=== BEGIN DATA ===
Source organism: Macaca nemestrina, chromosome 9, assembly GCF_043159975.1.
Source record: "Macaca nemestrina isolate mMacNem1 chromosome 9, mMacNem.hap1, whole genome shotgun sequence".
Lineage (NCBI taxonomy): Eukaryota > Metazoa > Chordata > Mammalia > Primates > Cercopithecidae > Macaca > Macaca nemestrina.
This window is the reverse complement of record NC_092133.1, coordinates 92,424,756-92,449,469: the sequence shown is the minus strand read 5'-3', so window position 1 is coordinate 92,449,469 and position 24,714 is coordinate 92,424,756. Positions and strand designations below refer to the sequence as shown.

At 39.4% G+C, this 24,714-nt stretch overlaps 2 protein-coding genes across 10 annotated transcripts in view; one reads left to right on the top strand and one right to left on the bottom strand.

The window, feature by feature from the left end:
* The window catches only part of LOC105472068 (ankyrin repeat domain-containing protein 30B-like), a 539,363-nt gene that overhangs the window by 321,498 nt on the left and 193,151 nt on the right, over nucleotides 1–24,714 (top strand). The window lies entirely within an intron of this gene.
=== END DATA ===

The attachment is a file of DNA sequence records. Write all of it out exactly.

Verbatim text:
Source organism: Macaca nemestrina, chromosome 9, assembly GCF_043159975.1.
Source record: "Macaca nemestrina isolate mMacNem1 chromosome 9, mMacNem.hap1, whole genome shotgun sequence".
Lineage (NCBI taxonomy): Eukaryota > Metazoa > Chordata > Mammalia > Primates > Cercopithecidae > Macaca > Macaca nemestrina.
This window is the reverse complement of record NC_092133.1, coordinates 92,424,756-92,449,469: the sequence shown is the minus strand read 5'-3', so window position 1 is coordinate 92,449,469 and position 24,714 is coordinate 92,424,756. Positions and strand designations below refer to the sequence as shown.

At 39.4% G+C, this 24,714-nt stretch overlaps 2 protein-coding genes across 10 annotated transcripts in view; one reads left to right on the top strand and one right to left on the bottom strand.

The window, feature by feature from the left end:
* The window catches only part of LOC105472068 (ankyrin repeat domain-containing protein 30B-like), a 539,363-nt gene that overhangs the window by 321,498 nt on the left and 193,151 nt on the right, over nucleotides 1–24,714 (top strand). The window lies entirely within an intron of this gene.